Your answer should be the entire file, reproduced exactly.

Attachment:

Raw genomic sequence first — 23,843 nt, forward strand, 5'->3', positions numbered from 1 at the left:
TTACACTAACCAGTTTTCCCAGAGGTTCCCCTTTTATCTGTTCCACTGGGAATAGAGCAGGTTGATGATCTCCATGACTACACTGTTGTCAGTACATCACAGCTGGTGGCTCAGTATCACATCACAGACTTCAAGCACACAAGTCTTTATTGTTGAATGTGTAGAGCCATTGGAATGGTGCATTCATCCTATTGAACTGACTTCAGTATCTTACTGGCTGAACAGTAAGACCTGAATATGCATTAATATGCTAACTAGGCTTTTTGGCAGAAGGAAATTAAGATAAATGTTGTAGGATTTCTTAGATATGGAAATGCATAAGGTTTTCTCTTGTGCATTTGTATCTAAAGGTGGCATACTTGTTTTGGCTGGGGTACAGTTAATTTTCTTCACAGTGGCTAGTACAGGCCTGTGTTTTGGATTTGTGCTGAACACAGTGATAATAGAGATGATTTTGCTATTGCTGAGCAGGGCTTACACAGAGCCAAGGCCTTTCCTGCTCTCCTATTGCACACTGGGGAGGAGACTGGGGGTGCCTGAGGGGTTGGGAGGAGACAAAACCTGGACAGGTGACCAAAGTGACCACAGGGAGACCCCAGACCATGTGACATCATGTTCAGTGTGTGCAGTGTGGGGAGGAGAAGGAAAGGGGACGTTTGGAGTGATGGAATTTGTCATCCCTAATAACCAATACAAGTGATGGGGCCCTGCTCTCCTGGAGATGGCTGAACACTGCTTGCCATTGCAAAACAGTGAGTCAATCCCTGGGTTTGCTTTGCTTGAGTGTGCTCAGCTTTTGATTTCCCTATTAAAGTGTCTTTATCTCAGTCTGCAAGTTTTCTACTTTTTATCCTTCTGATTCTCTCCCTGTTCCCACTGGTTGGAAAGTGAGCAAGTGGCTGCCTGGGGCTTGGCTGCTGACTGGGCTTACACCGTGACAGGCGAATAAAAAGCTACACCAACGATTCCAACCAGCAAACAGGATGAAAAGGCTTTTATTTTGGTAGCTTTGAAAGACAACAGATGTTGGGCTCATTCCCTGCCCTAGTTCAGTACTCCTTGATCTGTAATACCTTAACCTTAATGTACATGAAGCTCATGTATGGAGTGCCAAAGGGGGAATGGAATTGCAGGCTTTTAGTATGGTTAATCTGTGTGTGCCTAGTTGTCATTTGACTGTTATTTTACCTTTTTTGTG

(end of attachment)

Raw genomic sequence first — 23,843 nt, forward strand, 5'->3', positions numbered from 1 at the left:
TTACACTAACCAGTTTTCCCAGAGGTTCCCCTTTTATCTGTTCCACTGGGAATAGAGCAGGTTGATGATCTCCATGACTACACTGTTGTCAGTACATCACAGCTGGTGGCTCAGTATCACATCACAGACTTCAAGCACACAAGTCTTTATTGTTGAATGTGTAGAGCCATTGGAATGGTGCATTCATCCTATTGAACTGACTTCAGTATCTTACTGGCTGAACAGTAAGACCTGAATATGCATTAATATGCTAACTAGGCTTTTTGGCAGAAGGAAATTAAGATAAATGTTGTAGGATTTCTTAGATATGGAAATGCATAAGGTTTTCTCTTGTGCATTTGTATCTAAAGGTGGCATACTTGTTTTGGCTGGGGTACAGTTAATTTTCTTCACAGTGGCTAGTACAGGCCTGTGTTTTGGATTTGTGCTGAACACAGTGATAATAGAGATGATTTTGCTATTGCTGAGCAGGGCTTACACAGAGCCAAGGCCTTTCCTGCTCTCCTATTGCACACTGGGGAGGAGACTGGGGGTGCCTGAGGGGTTGGGAGGAGACAAAACCTGGACAGGTGACCAAAGTGACCACAGGGAGACCCCAGACCATGTGACATCATGTTCAGTGTGTGCAGTGTGGGGAGGAGAAGGAAAGGGGACGTTTGGAGTGATGGAATTTGTCATCCCTAATAACCAATACAAGTGATGGGGCCCTGCTCTCCTGGAGATGGCTGAACACTGCTTGCCATTGCAAAACAGTGAGTCAATCCCTGGGTTTGCTTTGCTTGAGTGTGCTCAGCTTTTGATTTCCCTATTAAAGTGTCTTTATCTCAGTCTGCAAGTTTTCTACTTTTTATCCTTCTGATTCTCTCCCTGTTCCCACTGGTTGGAAAGTGAGCAAGTGGCTGCCTGGGGCTTGGCTGCTGACTGGGCTTACACCGTGACAGGCGAATAAAAAGCTACACCAACGATTCCAACCAGCAAACAGGATGAAAAGGCTTTTATTTTGGTAGCTTTGAAAGACAACAGATGTTGGGCTCATTCCCTGCCCTAGTTCAGTACTCCTTGATCTGTAATACCTTAACCTTAATGTACATGAAGCTCATGTATGGAGTGCCAAAGGGGGAATGGAATTGCAGGCTTTTAGTATGGTTAATCTGTGTGTGCCTAGTTGTCATTTGACTGTTATTTTACCTTTTTTGTG